The Last Welsh Narrow Gauge Adventure, also known as The Glyn Valley Tramway, has launched a new £250,000 appeal to generate the funds to restore the platform and station building at their Chirk Site.
The Glyn Valley Tramway Trust has been at the site in Chirk since 2007, and volunteers have already been hard at work to clear vegetation from the old track bed and platform.
Funds generated by donations and memberships have paid for assets such as mini-diggers and dumper trucks, but now, the time has come to make a big push to raise funds to get the job done with the Station Rebuild Appeal.
Launched on the 27th December 2021, All Change At Chirk aims to raise £250,000 to rebuild the station building and platform at Chirk.
For a year, donations above £150 will see their name put on a donations wall, with a donation being able to be made in someone’s name or memory.
Funds from the appeal will see repairs made to the station’s retaining wall, which are essential works to keep the site safe. A rebuild of the station building will then give the Glyn Valley Tramway an official home.
A Council Buildings Inspector has given the green light for the remnants of the old station building to be reused.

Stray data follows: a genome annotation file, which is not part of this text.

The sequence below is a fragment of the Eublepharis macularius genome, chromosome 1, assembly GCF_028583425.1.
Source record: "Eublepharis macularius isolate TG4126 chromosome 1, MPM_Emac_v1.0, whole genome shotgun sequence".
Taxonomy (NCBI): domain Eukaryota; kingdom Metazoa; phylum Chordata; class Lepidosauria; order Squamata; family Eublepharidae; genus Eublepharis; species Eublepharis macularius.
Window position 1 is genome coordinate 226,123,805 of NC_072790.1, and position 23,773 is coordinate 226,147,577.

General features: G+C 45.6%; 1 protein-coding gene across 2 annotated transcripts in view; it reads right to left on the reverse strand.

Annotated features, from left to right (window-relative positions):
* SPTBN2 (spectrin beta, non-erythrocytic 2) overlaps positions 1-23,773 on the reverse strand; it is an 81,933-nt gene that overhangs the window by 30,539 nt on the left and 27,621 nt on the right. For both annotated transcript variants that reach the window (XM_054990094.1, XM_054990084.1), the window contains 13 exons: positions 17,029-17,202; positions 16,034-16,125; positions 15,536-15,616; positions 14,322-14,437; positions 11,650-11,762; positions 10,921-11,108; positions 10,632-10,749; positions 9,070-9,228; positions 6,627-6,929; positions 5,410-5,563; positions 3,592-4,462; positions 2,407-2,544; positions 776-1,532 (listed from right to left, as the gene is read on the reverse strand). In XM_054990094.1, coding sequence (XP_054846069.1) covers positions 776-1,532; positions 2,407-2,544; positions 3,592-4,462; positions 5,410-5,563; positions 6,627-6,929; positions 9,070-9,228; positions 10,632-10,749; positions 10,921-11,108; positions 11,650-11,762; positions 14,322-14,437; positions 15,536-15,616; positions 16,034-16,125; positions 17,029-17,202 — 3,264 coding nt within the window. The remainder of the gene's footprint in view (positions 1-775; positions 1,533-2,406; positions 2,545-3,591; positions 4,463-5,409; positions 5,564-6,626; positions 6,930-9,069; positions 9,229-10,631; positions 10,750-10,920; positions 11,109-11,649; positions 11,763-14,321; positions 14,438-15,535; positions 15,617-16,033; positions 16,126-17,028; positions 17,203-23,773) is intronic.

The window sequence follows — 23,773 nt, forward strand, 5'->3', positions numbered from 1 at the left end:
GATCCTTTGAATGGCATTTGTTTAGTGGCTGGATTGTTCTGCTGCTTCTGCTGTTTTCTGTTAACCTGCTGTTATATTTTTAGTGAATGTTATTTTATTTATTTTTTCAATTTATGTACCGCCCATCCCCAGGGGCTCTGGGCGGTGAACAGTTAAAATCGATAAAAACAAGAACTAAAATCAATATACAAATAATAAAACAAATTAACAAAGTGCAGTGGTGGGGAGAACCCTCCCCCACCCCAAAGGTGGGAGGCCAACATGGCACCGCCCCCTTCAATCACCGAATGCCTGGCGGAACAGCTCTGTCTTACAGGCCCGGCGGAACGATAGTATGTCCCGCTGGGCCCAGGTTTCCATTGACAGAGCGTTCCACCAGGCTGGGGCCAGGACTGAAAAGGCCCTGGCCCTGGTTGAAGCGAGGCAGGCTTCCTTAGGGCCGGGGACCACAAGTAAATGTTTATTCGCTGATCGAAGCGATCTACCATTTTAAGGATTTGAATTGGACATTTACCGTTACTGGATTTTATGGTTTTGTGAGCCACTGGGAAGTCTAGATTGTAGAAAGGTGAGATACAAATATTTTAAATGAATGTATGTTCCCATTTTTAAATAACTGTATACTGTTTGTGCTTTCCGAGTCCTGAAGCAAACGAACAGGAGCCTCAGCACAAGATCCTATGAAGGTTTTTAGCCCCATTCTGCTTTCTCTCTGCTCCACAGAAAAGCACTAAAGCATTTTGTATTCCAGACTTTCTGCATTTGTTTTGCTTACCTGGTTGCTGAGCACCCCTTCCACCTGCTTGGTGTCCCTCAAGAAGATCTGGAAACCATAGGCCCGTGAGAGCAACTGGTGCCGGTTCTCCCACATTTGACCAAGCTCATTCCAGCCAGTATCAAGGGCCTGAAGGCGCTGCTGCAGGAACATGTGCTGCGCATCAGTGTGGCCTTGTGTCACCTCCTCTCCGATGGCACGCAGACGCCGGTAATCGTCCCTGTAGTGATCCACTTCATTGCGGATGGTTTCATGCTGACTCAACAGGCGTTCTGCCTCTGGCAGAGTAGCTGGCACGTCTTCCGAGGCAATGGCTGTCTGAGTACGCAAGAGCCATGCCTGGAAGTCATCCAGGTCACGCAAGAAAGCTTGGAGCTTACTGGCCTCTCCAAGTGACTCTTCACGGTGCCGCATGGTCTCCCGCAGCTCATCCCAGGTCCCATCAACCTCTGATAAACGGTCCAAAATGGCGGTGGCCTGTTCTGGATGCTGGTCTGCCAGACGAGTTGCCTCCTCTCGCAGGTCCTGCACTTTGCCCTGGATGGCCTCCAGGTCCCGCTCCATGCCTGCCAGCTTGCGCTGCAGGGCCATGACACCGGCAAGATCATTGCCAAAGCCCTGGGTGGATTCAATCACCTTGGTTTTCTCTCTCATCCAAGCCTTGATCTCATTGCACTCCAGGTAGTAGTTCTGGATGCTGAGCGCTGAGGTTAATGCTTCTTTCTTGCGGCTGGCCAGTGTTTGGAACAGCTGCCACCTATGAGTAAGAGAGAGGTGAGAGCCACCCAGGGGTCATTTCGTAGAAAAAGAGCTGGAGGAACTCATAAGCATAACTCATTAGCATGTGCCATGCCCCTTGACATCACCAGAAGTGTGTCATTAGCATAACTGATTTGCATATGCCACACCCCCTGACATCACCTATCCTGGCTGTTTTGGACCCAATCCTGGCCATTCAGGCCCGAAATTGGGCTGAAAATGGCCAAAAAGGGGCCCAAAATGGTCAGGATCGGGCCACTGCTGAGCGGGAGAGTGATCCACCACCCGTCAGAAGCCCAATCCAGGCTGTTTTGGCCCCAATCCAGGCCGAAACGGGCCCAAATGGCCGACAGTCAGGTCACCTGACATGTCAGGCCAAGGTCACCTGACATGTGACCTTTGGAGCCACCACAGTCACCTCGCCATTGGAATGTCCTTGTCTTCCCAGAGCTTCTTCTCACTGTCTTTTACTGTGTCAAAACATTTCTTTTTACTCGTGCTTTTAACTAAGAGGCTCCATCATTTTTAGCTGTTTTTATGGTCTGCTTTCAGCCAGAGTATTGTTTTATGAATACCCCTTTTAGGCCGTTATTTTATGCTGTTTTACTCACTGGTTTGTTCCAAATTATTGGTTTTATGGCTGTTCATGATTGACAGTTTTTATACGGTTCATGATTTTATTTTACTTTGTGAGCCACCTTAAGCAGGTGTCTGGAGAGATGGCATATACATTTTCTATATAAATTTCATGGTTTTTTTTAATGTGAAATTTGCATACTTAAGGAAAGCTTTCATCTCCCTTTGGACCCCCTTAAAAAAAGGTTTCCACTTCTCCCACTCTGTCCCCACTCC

A number of platform edging stones are missing and need new stone to be cut. Originally, Chirk had a single width gateway to access the tramway, but the GVTT are in discussions with Network Rail to have two access points, the original entrance and a second gate installed near to Network Rail’s disabled access ramp.
Finally, work will see a demonstration line laid. A debate on which gauge to use continues, but the first gauge to be installed will be 2’6″ This is so that the trust can move an ex Royal Naval Armaments Depot box van that is currently on a neighbouring property.
This box van will create a storage area for the GVTT, but may become a shop in later years
The tracks will be re-gauged to 2’3″ to welcome some special visitors.
The appeal will generate the funds required for the retaining wall, but will also start a fighting fund for asset purchases such as land and trackbed.
Planning consent has already been granted for the first section of the tramway from Chirk Station to a temporary station at Pontfaen, approximately 1 mile away.
There is a desire to reach Glyn Ceriog to team up with the Industrial Heritage Group who have restored the old engine shed.
Two surviving Glyn Valley Tramway carriages were rescued by John Milner and now live at the Talyllyn Railway in Tywyn, but Andrew Christie has told RailAdvent that he hopes to get these visiting Chirk to run with steam! This will be the first time in 86 years that a narrow-gauge train has arrived in Chirk.
If you would like to get involved at Chirk, please email [email protected]
Andrew Christie told RailAdvent “Some are calling the Glyn Valley Tramway ‘The last Welsh narrow-gauge adventure!’ I feel this is somewhat true as venturing through the undergrowth knowing there was once rails there has been most exciting. …and it wasn’t long before evidence started to emerge.”
“My involvement with the Glyn Valley Tramway Trust has only been since last June when I visited the group with a view to filming a restoration project. It has been a delight to work alongside them as I film for another project about garden railways. However, I have felt the urge to assist the GVT-Trust further with developing an appeal for them.”